The Commonwealth, in its brief contra relator's petition, presents three major objections to the granting of the writ. The first is that, with regard to relator's failure to testify on his own behalf at his evidentiary hearing, "The petitioner has failed to meet his burden through his own inaction." As authority for this assertion, it cites Bolden v. Pegelow, 218 F. Supp. 152 (E.D. Va. 1963); and Sewell v. Kennedy, United States Court of Appeals, 4th Cir., Memorandum Order, March 26, 1964, as standing for the proposition that "* * * a petitioner in a habeas corpus hearing who refuses to appear at said hearing justifies a refusal." Relator here did not refuse to appear. He petitioned the Court, was present at the hearing, called witnesses, and cross-examined those of the Commonwealth. In the Bolden case two of the plaintiffs alleged discrimination in prison. Respondents answered, a hearing was scheduled, and, plaintiffs refused, "* * * without justifiable excuse, to attend Court on the day set, and requested their Court-appointed counsel to move for dismissal of their respective complaints. The motions were granted and * * * were dismissed with prejudice." Id. at 153. We fail to see the applicability of that set of facts to the instant case.
Second, and much more crucial to the question under consideration here, is this argument of the Commonwealth: "On September 29, 1969, the Commonwealth returned the balance of the petitioner's money less $318.60 which was used to pay the fine and costs imposed on his burglary conviction. The total amount returned to the petitioner amounted to approximately $248.82."
"It is difficult to see how the retention of $248.82 for a reasonable period of time deprived the petitioner of the assistance of counsel, especially in light of the financial resources at the petitioner's disposal."
The Commonwealth's argument is, therefore, that once the relator was convicted and fined, he did not have enough left to make a difference in whether or not he could retain counsel. This assumes that that amount of money used to pay the fine was always so earmarked by the Commonwealth, even before the trial, when it should have been available to retain counsel. Such an argument has no basis in law or logic.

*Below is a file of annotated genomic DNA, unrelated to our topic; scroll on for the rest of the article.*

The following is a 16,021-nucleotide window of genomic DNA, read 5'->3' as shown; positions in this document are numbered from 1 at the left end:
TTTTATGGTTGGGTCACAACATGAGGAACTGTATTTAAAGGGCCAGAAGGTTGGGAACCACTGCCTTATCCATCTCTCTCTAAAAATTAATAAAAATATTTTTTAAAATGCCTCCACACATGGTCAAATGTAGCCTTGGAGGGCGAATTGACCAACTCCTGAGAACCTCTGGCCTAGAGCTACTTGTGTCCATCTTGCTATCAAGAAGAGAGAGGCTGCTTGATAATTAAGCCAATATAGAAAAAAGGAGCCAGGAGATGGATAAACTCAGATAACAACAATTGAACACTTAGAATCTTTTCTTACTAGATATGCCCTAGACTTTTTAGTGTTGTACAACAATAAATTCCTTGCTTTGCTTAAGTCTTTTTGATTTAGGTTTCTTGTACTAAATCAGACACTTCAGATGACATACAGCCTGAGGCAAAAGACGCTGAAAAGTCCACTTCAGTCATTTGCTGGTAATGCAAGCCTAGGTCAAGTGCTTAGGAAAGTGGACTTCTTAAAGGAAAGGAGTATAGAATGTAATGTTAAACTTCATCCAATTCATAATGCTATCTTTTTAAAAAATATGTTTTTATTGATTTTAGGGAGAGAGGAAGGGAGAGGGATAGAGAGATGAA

The last of the Commonwealth's arguments against the issuing of the writ is that even if it was inappropriate for the Commonwealth to retain relator's money, any harm which he suffered thereby was "harmless error beyond a reasonable doubt." The basis for this argument is that the court-offered attorney was an "experienced and highly capable defense attorney." We are not here considering the question of his competence. We consider and decide, rather, that relator was entitled to counsel of his choice because he could afford it, no matter how well qualified court-appointed counsel may have been.
The Commonwealth contends that, "Unless our courts are prepared to hold that an attorney employed by the Public Defender's Office generally offers a criminal defendant inferior representation to a privately obtained counsel the inability of petitioner to employ private counsel was harmless error."
This is not the issue before us. Despite the allegations of relator that he was denied effective assistance of counsel, we treat here today only the question of his inability to use his own funds to retain his own counsel, a right clearly secured to him. The contributions of Voluntary Defender associations are too great to permit the effectiveness and dedication of their members to be called into question, and our opinion is not to be read as doing so.
And now, to wit, this 18th day of December, A.D. 1970, it is ordered that Relator John M. Ferenc's petition for writ of habeas corpus be and the same is hereby granted.
It is further ordered that the execution of the writ be stayed for a period of ten (10) days in order to permit the Commonwealth to appeal.
It is further ordered that if no appeal from this Order is taken within the said ten (10) day period the Commonwealth may obtain a further stay of the issuance of the writ and of relator's release from custody by signifying its intention to retry the relator and thereafter proceeding to do so within sixty (60) days, and by according the relator in the interim all of the rights of an untried prisoner, including the right to reasonable bail.
And it is so ordered.